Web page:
There are many reasons why The Doug And Pat Show stands out amid the congested world of guitar-related YouTube channels. There’s no denying its hosts are somewhat older than most other guitar YouTubers and they have a collection of vintage guitars and amplifiers that’s bewildering in its quality and scope. They can also be laugh-out-loud funny, but a serious and analytical approach underlies their equipment tests, and the gear is always the star of the show. Doug begins by telling us how he met his partner in tone.
“Back in ’71 or ’72, I was playing in local bands and working in a music store and Pat walked in one day,” he recalls. “I had really long hair at the time, but Pat’s hair was down to his butt and he came over and asked, ‘are you the guy with the ’56 Les Paul Custom?’. I got the guitar out, and we started talking about guitars and music.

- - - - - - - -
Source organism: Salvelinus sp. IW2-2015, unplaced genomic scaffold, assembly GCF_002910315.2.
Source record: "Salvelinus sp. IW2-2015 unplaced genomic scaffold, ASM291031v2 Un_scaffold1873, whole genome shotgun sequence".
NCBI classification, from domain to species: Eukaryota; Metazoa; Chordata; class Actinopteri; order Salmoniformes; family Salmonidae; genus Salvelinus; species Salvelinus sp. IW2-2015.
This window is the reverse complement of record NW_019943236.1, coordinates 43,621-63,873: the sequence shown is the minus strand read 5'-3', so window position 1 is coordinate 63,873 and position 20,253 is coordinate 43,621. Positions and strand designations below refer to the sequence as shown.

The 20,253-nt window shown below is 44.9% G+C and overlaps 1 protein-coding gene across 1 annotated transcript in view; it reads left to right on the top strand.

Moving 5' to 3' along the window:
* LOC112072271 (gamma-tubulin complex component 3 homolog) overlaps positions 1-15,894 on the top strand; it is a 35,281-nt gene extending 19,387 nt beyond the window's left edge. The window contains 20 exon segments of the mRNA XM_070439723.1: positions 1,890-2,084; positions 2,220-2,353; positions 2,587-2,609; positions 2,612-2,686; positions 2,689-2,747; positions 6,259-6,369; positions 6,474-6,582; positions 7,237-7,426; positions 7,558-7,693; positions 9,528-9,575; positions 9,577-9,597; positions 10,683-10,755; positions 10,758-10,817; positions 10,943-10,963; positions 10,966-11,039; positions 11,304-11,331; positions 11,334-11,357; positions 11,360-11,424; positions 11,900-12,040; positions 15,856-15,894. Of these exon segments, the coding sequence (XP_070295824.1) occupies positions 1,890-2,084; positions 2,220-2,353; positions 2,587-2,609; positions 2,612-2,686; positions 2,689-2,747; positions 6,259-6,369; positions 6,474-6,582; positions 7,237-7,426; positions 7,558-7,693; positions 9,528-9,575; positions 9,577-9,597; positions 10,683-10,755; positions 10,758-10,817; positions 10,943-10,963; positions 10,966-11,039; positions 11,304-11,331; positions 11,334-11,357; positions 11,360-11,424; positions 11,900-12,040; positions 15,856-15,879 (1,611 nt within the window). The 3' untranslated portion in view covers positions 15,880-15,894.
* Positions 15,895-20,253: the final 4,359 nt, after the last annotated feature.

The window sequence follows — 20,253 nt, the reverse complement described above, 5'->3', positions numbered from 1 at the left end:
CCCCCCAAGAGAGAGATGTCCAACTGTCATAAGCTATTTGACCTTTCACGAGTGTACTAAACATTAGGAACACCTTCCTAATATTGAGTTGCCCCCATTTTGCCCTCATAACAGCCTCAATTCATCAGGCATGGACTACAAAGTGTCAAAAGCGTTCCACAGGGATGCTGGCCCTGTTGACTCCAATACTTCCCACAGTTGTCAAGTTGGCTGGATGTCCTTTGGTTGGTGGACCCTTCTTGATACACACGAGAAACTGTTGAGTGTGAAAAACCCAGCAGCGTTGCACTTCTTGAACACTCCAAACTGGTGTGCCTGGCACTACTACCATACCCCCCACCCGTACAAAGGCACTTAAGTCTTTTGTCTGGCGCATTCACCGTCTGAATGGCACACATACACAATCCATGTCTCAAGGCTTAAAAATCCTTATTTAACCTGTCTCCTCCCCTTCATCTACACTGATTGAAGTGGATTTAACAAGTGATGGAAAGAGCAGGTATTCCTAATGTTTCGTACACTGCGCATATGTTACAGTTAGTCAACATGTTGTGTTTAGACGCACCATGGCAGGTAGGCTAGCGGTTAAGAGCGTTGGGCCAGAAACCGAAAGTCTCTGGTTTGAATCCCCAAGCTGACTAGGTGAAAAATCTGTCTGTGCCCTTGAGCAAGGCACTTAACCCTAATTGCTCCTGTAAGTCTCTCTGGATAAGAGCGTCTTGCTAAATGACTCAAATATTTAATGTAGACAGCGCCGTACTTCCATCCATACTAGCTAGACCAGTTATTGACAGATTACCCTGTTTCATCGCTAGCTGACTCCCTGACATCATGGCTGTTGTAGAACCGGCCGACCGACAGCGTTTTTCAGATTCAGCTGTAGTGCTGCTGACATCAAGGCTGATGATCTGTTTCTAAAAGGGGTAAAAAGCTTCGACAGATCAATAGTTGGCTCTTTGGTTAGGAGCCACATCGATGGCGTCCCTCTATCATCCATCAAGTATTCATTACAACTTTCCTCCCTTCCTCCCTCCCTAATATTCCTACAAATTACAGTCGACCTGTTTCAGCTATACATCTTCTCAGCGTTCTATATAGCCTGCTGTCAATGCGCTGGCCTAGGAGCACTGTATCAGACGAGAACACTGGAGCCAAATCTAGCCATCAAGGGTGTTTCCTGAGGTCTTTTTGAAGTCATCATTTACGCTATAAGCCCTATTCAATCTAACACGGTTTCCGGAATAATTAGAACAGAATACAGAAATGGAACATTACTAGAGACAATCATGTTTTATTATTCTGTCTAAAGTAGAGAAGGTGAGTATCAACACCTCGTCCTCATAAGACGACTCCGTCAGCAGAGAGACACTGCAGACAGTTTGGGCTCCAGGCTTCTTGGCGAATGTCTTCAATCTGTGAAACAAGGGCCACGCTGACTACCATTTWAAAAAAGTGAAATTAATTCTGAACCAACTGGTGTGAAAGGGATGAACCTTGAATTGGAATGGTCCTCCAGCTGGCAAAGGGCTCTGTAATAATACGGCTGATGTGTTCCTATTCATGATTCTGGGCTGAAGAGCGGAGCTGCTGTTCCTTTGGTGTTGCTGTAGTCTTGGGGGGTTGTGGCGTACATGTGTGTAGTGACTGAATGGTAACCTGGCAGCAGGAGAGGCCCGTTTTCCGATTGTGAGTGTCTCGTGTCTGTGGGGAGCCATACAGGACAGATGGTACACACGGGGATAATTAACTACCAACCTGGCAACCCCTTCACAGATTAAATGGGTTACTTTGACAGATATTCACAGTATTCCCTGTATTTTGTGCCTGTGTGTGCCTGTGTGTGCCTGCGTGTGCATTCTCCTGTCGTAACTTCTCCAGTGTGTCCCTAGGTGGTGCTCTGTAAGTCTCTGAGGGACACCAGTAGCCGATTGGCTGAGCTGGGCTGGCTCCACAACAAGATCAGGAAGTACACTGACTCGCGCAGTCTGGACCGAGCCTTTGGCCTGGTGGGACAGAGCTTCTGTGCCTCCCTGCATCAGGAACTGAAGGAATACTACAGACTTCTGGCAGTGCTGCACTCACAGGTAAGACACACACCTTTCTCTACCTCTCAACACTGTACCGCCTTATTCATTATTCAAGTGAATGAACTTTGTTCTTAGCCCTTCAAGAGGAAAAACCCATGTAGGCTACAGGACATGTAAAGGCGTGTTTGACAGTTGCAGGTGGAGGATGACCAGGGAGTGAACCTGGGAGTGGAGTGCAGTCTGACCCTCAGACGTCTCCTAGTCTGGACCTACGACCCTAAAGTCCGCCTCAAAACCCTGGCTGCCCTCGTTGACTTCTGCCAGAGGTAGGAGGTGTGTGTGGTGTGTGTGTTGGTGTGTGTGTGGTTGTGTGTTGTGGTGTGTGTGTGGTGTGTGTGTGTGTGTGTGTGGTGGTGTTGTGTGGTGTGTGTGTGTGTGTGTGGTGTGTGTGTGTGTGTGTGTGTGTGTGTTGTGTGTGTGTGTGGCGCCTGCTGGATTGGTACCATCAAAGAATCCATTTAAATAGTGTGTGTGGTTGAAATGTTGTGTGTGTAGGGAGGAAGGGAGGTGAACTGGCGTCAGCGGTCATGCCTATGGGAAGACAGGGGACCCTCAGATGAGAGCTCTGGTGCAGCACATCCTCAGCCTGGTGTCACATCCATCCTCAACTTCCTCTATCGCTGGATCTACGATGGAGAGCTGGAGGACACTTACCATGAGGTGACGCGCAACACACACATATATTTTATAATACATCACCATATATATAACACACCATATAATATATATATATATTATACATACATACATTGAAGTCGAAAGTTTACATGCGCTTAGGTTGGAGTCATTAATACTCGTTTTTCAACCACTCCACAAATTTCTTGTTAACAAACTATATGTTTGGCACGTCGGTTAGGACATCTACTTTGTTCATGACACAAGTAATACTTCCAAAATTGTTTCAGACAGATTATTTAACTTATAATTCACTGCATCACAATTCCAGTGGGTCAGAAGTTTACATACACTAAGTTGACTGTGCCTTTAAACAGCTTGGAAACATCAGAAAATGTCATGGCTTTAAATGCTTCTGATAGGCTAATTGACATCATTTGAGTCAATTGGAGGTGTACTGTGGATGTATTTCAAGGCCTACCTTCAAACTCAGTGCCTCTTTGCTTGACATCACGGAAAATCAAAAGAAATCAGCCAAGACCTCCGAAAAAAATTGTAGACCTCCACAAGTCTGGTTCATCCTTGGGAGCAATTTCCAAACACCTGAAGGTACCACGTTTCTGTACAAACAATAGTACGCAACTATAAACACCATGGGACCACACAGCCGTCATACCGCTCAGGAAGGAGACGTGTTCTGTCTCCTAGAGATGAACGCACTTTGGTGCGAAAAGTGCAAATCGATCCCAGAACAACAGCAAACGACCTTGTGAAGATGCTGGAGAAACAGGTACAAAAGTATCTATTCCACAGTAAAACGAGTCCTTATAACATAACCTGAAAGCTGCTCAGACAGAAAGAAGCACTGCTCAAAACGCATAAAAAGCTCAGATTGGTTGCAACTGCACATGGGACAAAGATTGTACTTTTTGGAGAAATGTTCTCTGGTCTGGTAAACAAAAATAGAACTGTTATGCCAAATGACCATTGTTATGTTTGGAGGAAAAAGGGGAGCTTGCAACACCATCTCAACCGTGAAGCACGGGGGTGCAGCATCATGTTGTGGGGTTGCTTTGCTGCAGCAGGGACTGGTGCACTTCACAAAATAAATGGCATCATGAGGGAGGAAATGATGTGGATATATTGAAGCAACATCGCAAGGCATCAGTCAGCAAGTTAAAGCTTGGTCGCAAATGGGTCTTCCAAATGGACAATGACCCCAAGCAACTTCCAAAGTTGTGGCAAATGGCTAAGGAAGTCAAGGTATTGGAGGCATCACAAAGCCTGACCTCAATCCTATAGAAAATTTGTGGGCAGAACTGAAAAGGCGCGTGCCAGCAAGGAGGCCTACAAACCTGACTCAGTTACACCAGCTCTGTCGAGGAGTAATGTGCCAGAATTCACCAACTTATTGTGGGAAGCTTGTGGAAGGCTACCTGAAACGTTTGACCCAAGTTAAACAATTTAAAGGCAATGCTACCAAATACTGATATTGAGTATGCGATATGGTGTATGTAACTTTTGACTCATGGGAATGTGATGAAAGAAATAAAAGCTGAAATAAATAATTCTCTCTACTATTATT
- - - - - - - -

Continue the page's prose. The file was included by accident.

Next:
“At the time disco was starting to get popular, and we detested it, so we decided we’d put together a band that played Les Paul guitar music. We called it ‘The Heavy Metal Thunder Band’, you can see one of our posters in the background on the show. We played around Portland, and we used either Les Paul Juniors or Sunburst Les Pauls through 50-watt Marshall Plexis.”
At that time the vintage-gear scene was in its infancy, but did the guys have to trade up, or were they able to jump straight in at the deep end?
“Well back then things weren’t really that expensive”, Pat explains, “they were just used guitars and since we didn’t use effects pedals, if we wanted a Telecaster sound we would just buy a Telecaster and it was the same with Bursts.